An interpretation of the smell of opium smoke. heady and hypnotic with a distinctive floral note wafting seductively over a deep dry slightly spicy smoke.
Hedonistic. Hypnotic. Inspirational. Transformational. Fascinating.
Ensnaring. Dangerous. Forbidden.
Once you breathe this glamorous smoke, there may be no going back.
Opium and art have a long history. Many important artists seeking inspiration or escape have been lost in its labyrinth. Jean Cocteau's own tortured and life-long relationship with the drug may well have inspired some of his best art and poetry culminating in his last film, "Testement d'Orphée, ou ne me demande pas pourquoi". This was a self-professed exploration and explanation of his life's work. Poetic, enigmatic and to some, puzzling, the film ends with the bursting of a bubble of smoke. A fitting metaphor for the life of a poet - especially one with a gaze that so long pierced the veil of smoke to see another world beyond...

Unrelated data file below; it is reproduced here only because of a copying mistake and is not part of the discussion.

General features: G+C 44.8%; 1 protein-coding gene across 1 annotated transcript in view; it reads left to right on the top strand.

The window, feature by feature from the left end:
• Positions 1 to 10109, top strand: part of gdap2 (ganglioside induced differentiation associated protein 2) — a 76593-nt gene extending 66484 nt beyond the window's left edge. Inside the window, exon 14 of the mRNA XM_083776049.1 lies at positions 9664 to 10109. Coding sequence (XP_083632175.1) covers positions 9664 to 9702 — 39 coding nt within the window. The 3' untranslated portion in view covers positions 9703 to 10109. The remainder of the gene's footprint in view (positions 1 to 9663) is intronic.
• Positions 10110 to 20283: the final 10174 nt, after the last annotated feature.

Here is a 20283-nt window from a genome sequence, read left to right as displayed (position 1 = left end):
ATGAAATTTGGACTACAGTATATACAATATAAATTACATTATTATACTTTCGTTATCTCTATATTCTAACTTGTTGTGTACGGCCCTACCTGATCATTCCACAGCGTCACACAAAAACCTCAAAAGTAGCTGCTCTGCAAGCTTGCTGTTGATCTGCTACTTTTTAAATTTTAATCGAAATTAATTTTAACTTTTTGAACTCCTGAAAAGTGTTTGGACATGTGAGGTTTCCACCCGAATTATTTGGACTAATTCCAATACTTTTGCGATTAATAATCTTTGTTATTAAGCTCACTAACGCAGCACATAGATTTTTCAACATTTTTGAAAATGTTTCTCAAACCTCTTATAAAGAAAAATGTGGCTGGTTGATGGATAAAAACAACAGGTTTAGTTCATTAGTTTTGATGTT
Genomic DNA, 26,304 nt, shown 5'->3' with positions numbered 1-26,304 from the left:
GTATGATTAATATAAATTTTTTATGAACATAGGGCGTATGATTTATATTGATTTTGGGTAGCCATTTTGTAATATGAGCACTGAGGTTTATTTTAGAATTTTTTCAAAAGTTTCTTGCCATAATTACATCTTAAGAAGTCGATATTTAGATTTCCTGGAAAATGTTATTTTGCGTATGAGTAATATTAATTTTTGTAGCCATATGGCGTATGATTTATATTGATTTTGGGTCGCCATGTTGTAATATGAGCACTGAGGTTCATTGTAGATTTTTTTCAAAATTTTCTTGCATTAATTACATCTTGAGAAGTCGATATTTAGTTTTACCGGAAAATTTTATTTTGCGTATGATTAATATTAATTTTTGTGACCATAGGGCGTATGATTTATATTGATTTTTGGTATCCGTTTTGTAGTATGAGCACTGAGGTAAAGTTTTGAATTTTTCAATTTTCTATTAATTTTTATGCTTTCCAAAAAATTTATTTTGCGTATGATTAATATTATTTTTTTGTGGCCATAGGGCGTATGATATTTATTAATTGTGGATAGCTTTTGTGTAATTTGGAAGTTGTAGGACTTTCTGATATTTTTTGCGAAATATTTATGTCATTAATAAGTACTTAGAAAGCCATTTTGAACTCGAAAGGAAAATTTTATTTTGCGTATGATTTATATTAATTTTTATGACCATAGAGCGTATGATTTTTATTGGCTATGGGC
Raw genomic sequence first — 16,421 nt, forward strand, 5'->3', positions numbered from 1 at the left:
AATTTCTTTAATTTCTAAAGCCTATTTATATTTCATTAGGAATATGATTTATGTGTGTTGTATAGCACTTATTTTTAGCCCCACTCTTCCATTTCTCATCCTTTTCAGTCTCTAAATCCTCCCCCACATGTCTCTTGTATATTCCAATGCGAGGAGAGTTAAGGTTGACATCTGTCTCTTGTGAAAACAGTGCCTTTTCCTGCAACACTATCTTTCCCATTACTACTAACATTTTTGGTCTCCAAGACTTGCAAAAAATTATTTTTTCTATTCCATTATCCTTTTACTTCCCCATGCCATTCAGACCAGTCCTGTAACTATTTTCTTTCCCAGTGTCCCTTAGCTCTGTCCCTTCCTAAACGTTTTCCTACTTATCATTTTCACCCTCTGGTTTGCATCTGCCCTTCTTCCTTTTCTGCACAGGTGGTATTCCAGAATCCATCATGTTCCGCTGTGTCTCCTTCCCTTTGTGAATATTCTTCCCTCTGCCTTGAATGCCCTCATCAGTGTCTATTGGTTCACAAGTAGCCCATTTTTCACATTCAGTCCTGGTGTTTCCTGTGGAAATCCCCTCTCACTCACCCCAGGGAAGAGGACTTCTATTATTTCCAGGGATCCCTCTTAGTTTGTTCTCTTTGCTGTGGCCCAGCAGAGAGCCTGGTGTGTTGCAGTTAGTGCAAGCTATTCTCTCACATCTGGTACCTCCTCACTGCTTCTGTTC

Why would an artist choose so destructive a medium to enable such visions no matter how fabulous or sublime? Why is a poet compelled to write or an artist to create? Cocteau himself best answered that question in the subtitle of his final work:
Do not ask me why.
The smell of opium smoke is apparently hauntingly beautiful. I have heard and read many descriptions which have long fascinated me and I have at last decided to interpret my own vision of what that scent may be like. How accurate can my interpretation be? Is it true to its source?
Perhaps best to say "Do not ask me..."